Wednesday, September 13, 2017

A New Surprise Airline Fee: The gate-service fee, a charge tied to Basic Economy fares, often erases the savings of the cheaper ticket




The Wall Street Journal
By Scott McCartney
Updated Sept. 13, 2017 10:54 a.m. ET


There’s a new snag at the airport catching fliers by surprise: the gate-service fee.

It’s not a fee to use a gate. (Maybe someday!) Instead, United and American have created a fee to discourage travelers who buy their cheapest fare, Basic Economy, from bringing a carry-on bag that doesn’t fit under the seat.

With Basic Economy on United and American, you lack privileges to put a bag in an overhead bin unless you have elite status or a qualifying credit card. But if you don’t figure that out before boarding or try and sneak one on anyway, the two airlines charge the standard baggage fee to check the bag at the gate, usually $25 if it’s your first checked bag. Then, they hit you with an additional $25 fee.

United calls it a gate-handling charge. American labels it a gate-service fee. It’s really a penalty on top of a fee.

Most passengers don’t get charged a baggage fee when planes run out of overhead bin space and bags must be checked. They are entitled to two carry-on items: a small one under the seat and a larger one overhead. Not so with Basic Economy on United and American. (Delta’s Basic Economy does allow an overhead bin bag.)

Vishnu Bhargava and his wife were flying on United from San Francisco to Boston in late July and didn’t notice the conditions of Basic Economy tickets. He checked in the night before, paid for one checked bag and planned to bring two carry-ons. He didn’t read the small print.

When they got to the gate, they were told their carry-on bags would have to be checked. His cost $50—the standard bag fee plus the gate handling charge. His wife’s was $60, since she had already checked one bag. United charges $35 for a second bag, plus the extra fee.

“I was shocked,” says Mr. Bhargava, a retired physician from India. “Whatever I saved with Basic Economy, I had to pay more. This fee is not at all fair.”

United says it communicates with customers about the Basic Economy rules throughout the booking process and prior to airport arrival. “We do everything we can to make sure customers do not reach the gate with a bag that needs to be gate-checked,” spokeswoman Maggie Schmerin says.

She declined to comment on why the gate-handling charge is added to the baggage fee. In the past, United has said that blocking overhead-bin carry-ons from Basic Economy passengers has sped up departures, since gate agents tag and check fewer bags.

American says it decided to impose the additional fee to encourage Basic Economy passengers to check bags at the ticket counter instead of the gate. “The whole guiding principle here is that it’s important for Basic Economy passengers to check all bags larger than a personal item,” spokesman Josh Freed says.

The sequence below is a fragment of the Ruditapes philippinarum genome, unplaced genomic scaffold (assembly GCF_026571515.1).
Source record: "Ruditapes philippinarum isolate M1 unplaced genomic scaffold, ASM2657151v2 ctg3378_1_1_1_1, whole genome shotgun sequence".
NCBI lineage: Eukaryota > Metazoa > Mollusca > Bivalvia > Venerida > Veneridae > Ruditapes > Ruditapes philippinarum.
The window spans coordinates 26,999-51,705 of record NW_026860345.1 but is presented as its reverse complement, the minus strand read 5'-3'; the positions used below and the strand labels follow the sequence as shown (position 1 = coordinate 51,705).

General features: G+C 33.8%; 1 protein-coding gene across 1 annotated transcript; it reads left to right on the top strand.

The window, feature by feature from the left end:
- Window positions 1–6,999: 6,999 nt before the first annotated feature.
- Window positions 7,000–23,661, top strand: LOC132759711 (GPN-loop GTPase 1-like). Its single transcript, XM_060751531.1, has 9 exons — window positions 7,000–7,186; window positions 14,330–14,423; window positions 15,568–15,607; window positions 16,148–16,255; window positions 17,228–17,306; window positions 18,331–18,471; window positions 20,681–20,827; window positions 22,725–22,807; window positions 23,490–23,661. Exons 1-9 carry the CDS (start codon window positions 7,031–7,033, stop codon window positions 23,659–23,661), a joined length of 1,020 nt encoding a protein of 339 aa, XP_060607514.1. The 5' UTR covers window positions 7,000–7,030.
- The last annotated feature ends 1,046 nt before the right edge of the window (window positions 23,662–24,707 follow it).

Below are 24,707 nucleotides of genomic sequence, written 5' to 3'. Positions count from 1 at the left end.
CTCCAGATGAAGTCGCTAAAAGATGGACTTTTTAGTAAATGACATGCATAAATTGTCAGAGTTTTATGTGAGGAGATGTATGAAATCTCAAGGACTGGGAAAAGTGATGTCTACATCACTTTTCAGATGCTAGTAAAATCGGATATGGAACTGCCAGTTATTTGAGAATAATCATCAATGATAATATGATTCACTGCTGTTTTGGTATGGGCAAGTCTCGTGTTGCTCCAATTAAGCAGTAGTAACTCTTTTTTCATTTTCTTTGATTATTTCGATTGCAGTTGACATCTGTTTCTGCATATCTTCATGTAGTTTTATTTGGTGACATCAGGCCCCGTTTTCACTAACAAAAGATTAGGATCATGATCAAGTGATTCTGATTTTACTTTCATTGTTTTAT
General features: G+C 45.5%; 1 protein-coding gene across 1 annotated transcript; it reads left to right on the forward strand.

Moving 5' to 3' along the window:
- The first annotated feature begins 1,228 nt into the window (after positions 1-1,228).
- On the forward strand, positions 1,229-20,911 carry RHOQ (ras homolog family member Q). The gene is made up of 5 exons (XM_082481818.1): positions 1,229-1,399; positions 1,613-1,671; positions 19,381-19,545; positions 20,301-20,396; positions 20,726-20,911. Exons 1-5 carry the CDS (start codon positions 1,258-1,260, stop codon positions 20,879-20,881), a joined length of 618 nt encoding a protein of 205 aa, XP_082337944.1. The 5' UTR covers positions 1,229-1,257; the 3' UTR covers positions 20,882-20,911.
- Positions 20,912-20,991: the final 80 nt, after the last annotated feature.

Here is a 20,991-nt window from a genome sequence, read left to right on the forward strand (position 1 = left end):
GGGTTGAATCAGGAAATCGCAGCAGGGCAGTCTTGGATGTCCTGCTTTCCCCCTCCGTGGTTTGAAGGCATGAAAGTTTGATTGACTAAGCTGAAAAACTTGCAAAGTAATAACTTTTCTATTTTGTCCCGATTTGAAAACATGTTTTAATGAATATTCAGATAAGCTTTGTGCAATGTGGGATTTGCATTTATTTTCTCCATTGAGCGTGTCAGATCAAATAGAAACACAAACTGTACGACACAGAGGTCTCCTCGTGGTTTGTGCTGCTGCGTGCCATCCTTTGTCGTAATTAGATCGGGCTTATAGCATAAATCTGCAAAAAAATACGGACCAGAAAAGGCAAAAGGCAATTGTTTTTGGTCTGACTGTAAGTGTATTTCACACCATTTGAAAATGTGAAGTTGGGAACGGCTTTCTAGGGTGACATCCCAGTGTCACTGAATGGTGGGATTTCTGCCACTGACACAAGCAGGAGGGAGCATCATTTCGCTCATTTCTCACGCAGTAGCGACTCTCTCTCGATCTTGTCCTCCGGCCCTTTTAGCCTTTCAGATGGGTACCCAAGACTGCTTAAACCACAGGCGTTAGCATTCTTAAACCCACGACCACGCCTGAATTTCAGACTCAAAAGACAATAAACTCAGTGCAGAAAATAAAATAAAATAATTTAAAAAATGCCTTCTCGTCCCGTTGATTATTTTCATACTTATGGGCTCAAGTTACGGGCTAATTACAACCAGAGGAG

Checking more bags at the ticket counter avoids tying up agents with last-minute discussion and credit card transactions, he notes. “Things are better if they are not last-minute,” he says.

The past decade has seen airlines fall in love with fees, often charging for services once included in basic coach fares. Baggage fees began at major airlines in 2008. The fee to change a ticket rose to $200 for domestic trips about four years ago. Fees for many other functions, from carry-on pets to reserving seats together to sending unaccompanied minors, also have increased.

In 2016, U.S. airlines collected $4.2 billion in baggage fees, according to the Bureau of Transportation Statistics, and another $2.9 billion in ticket change and cancellation fees. That $7 billion equaled more than half of the $13.5 billion in total U.S. airline profits for 2016, according to BTS.

Gate-service fees arrive amid continuing confusion over heavily restricted Basic Economy fares. Many shoppers see the lowest prices on comparison-shopping sites and don’t realize those tickets don’t get advanced seat assignments or other basics. Even the name of the fare can be confusing: Isn’t Basic Economy what we’ve been buying all these years when we grab the cheapest coach price? The fares are more bare-bones than basic.

Jay Hines, a project manager for a New York health-care technology company, was warned by United about the Basic Economy baggage limit when he checked in at the airport in early August. He was surprised at so many restrictions on a $485 round-trip fare to Denver, and figured the $50 he paid to check his bag round-trip wiped out any savings. The threat of the gate-service charge added to his anger.

“It’s a little bit cruel and unusual punishment,” he says. “They charge you for checking the bag. They don’t have to impose a penalty.”

Disclosing the intricacies of Basic Economy fares and each airline’s policies, not to mention little-known new fees, becomes difficult for independent travel-sellers. That’s especially true when so much ticket-buying is migrating to phones apps with small screens and limited space for fine print.

At Carlson Wagonlit Travel, a major business-travel vendor, more than 50% of clients have chosen to block Basic Economy fares from displays because those companies decided the restrictions aren’t appropriate for their business travelers. The downside to CWT: not having the lowest fare to display can fuel the perception that third-party websites offer lower prices than corporate booking sites, CWT Chief Executive Kurt Ekert says. And disclosing all the restrictions is nearly impossible, especially on a mobile platform, he says.

Like many, Mr. Ekert wasn’t aware of the $25 gate-service charge.

“There’s no way you can describe that nuance,” he says. In terms of airline strategy, “you could say it’s deceptive, or very intelligent, depending on how you want to describe that,” Mr. Ekert says.

Original article can be found here ➤ https://www.wsj.com

23 comments: